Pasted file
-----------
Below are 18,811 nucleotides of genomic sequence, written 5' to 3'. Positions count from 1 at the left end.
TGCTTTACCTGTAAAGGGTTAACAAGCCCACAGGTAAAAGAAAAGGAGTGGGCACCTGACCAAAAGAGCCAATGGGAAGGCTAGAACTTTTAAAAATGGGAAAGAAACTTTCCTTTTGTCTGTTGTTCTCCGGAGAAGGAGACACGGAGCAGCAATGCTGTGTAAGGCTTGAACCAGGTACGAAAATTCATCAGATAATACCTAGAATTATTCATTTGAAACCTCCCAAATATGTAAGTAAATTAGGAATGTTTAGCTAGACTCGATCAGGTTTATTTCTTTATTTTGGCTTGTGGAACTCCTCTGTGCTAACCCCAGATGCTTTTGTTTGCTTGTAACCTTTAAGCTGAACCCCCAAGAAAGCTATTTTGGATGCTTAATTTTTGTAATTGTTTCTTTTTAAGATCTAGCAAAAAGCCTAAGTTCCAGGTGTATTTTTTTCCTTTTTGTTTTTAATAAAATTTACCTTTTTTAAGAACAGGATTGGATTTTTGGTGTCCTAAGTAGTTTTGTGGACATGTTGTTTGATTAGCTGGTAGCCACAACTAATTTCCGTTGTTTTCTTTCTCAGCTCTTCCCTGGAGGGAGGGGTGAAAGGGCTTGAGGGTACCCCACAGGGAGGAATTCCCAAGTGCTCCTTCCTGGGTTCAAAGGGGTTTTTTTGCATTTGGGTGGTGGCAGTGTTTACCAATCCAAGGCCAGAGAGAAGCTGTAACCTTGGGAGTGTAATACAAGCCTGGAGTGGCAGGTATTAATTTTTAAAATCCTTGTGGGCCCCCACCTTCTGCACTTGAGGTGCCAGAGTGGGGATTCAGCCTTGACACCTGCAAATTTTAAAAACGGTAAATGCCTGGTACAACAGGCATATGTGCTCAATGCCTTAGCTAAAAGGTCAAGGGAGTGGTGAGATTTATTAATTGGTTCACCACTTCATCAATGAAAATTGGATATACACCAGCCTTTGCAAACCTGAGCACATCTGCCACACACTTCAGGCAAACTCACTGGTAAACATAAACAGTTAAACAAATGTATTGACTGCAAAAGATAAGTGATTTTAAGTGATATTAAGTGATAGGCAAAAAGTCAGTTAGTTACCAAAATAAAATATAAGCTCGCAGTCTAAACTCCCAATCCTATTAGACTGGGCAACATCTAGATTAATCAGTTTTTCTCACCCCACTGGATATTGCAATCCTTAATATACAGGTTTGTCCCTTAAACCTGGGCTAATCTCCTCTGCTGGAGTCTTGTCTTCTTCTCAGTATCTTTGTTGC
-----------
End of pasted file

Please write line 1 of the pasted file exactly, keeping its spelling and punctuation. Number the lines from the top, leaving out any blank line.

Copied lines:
Below are 18,811 nucleotides of genomic sequence, written 5' to 3'. Positions count from 1 at the left end.